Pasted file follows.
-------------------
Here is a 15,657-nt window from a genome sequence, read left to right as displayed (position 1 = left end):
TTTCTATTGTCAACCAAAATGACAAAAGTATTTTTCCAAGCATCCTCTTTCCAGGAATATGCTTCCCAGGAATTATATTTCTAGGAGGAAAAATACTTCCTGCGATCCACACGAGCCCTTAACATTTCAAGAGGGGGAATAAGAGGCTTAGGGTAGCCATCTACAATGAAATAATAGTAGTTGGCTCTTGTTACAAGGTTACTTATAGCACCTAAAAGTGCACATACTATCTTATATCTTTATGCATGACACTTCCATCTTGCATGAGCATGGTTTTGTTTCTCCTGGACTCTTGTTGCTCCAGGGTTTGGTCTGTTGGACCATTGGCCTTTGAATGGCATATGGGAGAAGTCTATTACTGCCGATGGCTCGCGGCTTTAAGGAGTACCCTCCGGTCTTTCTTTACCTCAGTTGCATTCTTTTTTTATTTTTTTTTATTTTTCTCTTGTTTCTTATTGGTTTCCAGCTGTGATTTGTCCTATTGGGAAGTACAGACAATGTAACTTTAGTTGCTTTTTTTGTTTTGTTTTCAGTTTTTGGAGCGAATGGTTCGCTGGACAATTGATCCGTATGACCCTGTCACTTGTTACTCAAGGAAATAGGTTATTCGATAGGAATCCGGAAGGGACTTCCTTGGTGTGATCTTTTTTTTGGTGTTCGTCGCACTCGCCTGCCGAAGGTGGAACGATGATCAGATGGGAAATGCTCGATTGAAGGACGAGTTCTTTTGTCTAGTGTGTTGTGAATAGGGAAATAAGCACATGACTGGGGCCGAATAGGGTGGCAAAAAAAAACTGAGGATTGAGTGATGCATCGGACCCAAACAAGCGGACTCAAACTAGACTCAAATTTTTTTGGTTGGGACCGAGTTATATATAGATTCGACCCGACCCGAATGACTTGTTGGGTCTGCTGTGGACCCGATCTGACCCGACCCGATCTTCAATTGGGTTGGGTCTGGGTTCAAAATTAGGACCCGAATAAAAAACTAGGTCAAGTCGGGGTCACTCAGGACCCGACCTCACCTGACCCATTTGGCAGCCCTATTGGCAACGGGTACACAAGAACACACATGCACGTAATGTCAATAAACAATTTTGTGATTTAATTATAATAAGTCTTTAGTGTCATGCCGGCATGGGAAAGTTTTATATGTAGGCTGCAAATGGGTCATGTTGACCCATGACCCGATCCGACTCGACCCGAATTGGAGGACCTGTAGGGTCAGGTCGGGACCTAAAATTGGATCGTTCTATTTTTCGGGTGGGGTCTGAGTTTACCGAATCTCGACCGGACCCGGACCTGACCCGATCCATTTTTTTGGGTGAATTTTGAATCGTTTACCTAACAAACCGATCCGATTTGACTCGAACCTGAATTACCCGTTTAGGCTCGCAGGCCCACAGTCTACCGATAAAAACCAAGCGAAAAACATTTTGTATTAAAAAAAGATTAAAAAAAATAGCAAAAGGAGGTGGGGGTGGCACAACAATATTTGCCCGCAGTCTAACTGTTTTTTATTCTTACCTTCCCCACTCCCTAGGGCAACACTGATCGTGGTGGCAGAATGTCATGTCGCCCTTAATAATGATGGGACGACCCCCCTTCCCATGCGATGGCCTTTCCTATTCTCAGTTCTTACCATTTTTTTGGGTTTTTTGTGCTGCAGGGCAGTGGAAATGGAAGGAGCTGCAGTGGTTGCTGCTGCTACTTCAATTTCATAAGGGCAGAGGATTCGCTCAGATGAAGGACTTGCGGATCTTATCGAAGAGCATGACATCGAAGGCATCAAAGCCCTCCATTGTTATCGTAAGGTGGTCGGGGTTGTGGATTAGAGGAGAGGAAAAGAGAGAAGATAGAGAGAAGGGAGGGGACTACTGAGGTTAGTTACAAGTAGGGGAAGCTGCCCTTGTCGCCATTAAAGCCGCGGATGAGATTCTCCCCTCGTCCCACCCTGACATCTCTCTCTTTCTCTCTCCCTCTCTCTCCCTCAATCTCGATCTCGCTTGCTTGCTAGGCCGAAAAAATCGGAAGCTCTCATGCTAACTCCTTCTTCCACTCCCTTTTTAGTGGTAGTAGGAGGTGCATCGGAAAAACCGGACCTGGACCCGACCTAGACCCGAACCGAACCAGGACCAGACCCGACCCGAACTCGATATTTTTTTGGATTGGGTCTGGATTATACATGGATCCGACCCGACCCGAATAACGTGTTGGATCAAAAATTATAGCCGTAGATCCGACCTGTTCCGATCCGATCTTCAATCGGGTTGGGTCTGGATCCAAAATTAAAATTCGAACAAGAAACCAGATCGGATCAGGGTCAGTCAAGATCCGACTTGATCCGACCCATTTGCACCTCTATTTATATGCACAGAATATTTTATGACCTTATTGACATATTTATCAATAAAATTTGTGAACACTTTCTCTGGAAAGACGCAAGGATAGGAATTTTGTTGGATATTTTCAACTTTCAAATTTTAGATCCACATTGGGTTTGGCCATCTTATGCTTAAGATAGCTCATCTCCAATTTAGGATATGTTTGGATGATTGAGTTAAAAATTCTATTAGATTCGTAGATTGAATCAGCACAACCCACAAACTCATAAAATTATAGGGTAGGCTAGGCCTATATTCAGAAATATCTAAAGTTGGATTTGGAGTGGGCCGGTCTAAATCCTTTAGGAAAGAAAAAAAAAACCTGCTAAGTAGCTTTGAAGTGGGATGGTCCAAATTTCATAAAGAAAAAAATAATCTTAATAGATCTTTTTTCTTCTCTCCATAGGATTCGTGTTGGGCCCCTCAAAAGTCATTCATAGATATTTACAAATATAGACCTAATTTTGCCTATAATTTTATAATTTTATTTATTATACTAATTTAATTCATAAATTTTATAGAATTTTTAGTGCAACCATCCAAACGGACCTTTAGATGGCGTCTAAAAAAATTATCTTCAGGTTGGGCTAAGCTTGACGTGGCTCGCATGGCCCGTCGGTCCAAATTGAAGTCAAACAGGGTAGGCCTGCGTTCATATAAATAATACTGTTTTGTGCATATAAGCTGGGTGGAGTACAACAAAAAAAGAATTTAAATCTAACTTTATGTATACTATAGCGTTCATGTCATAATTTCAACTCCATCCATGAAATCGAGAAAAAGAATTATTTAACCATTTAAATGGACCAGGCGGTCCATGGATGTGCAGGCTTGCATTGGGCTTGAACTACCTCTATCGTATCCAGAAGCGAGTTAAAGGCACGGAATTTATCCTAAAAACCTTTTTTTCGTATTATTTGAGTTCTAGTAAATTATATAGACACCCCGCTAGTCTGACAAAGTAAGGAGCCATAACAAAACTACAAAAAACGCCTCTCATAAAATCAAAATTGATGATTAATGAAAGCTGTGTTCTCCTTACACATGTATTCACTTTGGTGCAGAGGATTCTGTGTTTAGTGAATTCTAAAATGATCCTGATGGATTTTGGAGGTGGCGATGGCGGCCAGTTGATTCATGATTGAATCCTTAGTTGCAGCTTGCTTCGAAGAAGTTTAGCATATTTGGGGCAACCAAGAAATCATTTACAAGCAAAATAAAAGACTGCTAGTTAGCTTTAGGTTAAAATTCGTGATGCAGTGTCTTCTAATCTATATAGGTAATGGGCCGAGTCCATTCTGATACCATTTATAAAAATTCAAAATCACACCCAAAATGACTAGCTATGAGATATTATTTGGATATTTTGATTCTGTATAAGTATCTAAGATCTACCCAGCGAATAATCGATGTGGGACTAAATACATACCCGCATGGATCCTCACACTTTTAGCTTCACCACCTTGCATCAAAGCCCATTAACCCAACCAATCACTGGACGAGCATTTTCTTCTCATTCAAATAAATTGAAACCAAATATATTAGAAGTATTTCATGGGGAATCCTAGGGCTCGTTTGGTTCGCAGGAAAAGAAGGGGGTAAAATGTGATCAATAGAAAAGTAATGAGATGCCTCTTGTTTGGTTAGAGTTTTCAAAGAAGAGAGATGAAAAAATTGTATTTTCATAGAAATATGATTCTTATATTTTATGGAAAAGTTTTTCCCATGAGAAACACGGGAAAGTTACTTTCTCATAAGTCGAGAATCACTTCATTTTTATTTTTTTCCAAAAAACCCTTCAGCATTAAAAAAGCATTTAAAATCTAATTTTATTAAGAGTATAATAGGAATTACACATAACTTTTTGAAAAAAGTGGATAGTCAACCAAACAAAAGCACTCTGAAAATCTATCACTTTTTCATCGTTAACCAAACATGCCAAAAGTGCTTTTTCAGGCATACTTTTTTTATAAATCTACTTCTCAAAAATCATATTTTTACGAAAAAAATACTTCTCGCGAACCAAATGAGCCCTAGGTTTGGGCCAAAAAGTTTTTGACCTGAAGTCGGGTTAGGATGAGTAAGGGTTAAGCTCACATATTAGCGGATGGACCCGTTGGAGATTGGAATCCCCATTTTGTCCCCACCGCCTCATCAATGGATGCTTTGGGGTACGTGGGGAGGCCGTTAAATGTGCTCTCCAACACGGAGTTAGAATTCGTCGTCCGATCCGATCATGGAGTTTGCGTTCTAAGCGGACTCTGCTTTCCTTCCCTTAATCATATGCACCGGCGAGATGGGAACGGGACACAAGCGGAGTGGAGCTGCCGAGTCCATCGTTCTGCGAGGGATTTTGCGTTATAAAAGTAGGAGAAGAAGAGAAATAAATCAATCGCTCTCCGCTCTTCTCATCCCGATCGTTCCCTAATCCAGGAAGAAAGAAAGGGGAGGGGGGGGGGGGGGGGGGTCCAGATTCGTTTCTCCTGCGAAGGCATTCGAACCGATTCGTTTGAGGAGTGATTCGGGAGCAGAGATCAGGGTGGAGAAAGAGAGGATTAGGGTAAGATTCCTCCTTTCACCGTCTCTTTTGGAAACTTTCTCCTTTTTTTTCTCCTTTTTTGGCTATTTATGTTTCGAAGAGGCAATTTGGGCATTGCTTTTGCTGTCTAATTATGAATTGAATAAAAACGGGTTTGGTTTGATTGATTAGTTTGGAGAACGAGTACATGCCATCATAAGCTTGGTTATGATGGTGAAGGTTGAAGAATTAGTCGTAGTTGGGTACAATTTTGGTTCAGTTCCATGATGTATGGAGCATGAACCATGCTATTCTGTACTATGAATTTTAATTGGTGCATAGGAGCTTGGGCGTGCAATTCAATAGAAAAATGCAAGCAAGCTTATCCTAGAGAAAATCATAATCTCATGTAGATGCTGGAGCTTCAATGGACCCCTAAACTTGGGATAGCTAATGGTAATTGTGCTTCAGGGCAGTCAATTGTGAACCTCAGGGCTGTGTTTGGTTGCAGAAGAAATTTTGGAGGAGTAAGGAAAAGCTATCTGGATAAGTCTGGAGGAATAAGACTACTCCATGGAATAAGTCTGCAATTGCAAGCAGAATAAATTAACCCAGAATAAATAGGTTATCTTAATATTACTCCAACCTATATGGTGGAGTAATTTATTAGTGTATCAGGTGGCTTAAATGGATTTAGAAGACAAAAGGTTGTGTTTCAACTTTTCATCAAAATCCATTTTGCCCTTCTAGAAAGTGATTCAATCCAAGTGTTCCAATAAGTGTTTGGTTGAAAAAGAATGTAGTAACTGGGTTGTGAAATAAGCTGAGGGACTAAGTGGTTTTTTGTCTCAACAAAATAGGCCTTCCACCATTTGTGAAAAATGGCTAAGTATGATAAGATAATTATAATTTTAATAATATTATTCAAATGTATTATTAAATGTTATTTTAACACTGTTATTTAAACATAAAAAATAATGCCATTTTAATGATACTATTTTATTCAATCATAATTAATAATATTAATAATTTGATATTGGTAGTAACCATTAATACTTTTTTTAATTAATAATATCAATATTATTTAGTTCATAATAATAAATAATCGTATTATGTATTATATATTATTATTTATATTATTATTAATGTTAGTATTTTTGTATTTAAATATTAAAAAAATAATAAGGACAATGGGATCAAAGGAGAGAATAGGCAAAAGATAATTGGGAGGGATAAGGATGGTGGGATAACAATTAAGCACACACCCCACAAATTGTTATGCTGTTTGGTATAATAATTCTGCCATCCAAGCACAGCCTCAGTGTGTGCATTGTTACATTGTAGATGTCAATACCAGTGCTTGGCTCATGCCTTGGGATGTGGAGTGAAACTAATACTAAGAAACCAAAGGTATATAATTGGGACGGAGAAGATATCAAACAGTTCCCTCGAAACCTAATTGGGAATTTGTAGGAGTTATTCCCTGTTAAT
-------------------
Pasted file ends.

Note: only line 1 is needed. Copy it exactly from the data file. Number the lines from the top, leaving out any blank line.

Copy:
Here is a 15,657-nt window from a genome sequence, read left to right as displayed (position 1 = left end):